cover image The Best American Short Stories 1996

The Best American Short Stories 1996

. Houghton Mifflin Harcourt (HMH), $12.95 (363pp) ISBN 978-0-395-75290-6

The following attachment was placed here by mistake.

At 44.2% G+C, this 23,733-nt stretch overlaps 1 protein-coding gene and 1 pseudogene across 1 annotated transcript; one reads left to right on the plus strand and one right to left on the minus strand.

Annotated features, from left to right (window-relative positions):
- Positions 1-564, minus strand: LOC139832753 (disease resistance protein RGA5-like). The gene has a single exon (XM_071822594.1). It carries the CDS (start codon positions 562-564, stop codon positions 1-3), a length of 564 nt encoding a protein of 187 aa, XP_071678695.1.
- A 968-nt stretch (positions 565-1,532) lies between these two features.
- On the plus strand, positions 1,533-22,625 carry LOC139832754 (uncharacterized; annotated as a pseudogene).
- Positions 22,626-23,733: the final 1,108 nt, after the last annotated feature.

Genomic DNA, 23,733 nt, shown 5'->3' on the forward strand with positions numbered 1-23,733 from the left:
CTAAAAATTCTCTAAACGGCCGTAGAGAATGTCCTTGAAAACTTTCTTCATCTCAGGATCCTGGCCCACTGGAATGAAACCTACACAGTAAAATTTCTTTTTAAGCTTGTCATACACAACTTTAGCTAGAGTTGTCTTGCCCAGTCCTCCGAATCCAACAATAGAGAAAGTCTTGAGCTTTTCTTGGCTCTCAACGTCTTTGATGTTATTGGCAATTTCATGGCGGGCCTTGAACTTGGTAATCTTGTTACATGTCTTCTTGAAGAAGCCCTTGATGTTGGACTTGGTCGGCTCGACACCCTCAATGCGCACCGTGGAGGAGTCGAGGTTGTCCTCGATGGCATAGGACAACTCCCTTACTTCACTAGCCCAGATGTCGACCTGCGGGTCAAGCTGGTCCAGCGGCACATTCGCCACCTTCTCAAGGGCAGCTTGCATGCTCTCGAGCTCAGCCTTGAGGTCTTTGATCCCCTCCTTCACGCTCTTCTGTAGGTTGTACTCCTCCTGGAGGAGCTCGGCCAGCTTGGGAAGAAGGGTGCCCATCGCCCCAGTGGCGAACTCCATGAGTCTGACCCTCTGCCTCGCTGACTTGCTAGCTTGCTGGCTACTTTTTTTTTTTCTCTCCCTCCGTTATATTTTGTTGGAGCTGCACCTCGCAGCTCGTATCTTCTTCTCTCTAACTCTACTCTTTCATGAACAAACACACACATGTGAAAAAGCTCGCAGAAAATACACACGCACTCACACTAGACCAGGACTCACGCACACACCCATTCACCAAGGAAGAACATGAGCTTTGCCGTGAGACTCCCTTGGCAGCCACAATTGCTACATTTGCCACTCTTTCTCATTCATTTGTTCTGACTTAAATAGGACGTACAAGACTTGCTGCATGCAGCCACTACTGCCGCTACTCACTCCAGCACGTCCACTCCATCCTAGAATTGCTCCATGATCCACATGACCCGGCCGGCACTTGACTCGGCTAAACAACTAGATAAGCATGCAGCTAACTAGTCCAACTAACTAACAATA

While some installments of this annual anthology could more accurately be titled The Best Short Stories Published by the New Yorker,"" many of this year's selections are culled from more obscure literary magazines, with a number of new voices standing alongside series regulars such as Joyce Carol Oates and Alice Adams. Among the more established writers, a standout is Jamaica Kincaid's ""In Roseau,"" a tale of a girl who gets involved in an erotic triangle with a married couple. Two writers who have won critical acclaim without yet reaching the wide audience they deserve weigh in with very impressive pieces: Stuart Dybeck offers a surreal yet oddly coherent story of love, loss and Chinese food in ""Paper Lantern""; while Melanie Rae Thon's ""Xmas, Jamaica Plain"" demonstrates her considerable gift for capturing a character's voice. Few of the new writers that Wideman includes hold their own against their better-known counterparts; an exception is Junot Diaz, whose ""Ysrael"" is a fierce and unblinking story of a disfigured boy who wears a mask and the other children determined to see beneath it. But other newer writers, such as Jason Brown and William Lychak, seem in their different ways to be prime examples of the sort of middle-of-the-road fiction produced by M.F.A. programs: dutifully well-crafted stories whose content is derivative and uninspired. Overall, this is an engaging collection, though one that provides scant evidence for the existence of a new generation of talented short story writers. (Nov.)